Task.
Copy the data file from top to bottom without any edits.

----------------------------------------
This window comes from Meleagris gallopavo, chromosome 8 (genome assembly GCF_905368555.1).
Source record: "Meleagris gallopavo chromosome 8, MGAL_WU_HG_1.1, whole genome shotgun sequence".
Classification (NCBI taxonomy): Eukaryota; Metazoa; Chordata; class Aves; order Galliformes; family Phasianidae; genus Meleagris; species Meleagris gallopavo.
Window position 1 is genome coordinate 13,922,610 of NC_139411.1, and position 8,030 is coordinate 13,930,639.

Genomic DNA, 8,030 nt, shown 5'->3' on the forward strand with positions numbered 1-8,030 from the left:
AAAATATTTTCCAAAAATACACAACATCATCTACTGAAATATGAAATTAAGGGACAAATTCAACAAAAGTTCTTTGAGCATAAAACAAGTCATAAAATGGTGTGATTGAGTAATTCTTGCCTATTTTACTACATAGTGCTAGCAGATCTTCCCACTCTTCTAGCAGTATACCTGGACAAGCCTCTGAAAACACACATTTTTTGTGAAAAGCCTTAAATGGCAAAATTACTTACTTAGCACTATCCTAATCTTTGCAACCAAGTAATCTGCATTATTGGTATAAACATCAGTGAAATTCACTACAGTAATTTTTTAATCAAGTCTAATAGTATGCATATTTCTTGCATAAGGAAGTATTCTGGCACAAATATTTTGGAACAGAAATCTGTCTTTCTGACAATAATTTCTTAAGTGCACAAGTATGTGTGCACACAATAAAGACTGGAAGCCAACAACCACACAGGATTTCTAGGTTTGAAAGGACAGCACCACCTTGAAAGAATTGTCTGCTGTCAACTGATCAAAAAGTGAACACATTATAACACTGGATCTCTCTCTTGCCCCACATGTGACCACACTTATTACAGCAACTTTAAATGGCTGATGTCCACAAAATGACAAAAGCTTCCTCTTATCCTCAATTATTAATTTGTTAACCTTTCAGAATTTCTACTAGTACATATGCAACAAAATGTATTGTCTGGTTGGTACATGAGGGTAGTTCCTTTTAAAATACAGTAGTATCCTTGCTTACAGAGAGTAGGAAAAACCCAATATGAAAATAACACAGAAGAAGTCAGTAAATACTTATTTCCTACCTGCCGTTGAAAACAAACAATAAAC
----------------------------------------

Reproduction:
This window comes from Meleagris gallopavo, chromosome 8 (genome assembly GCF_905368555.1).
Source record: "Meleagris gallopavo chromosome 8, MGAL_WU_HG_1.1, whole genome shotgun sequence".
Classification (NCBI taxonomy): Eukaryota; Metazoa; Chordata; class Aves; order Galliformes; family Phasianidae; genus Meleagris; species Meleagris gallopavo.
Window position 1 is genome coordinate 13,922,610 of NC_139411.1, and position 8,030 is coordinate 13,930,639.

Genomic DNA, 8,030 nt, shown 5'->3' on the forward strand with positions numbered 1-8,030 from the left:
AAAATATTTTCCAAAAATACACAACATCATCTACTGAAATATGAAATTAAGGGACAAATTCAACAAAAGTTCTTTGAGCATAAAACAAGTCATAAAATGGTGTGATTGAGTAATTCTTGCCTATTTTACTACATAGTGCTAGCAGATCTTCCCACTCTTCTAGCAGTATACCTGGACAAGCCTCTGAAAACACACATTTTTTGTGAAAAGCCTTAAATGGCAAAATTACTTACTTAGCACTATCCTAATCTTTGCAACCAAGTAATCTGCATTATTGGTATAAACATCAGTGAAATTCACTACAGTAATTTTTTAATCAAGTCTAATAGTATGCATATTTCTTGCATAAGGAAGTATTCTGGCACAAATATTTTGGAACAGAAATCTGTCTTTCTGACAATAATTTCTTAAGTGCACAAGTATGTGTGCACACAATAAAGACTGGAAGCCAACAACCACACAGGATTTCTAGGTTTGAAAGGACAGCACCACCTTGAAAGAATTGTCTGCTGTCAACTGATCAAAAAGTGAACACATTATAACACTGGATCTCTCTCTTGCCCCACATGTGACCACACTTATTACAGCAACTTTAAATGGCTGATGTCCACAAAATGACAAAAGCTTCCTCTTATCCTCAATTATTAATTTGTTAACCTTTCAGAATTTCTACTAGTACATATGCAACAAAATGTATTGTCTGGTTGGTACATGAGGGTAGTTCCTTTTAAAATACAGTAGTATCCTTGCTTACAGAGAGTAGGAAAAACCCAATATGAAAATAACACAGAAGAAGTCAGTAAATACTTATTTCCTACCTGCCGTTGAAAACAAACAATAAAC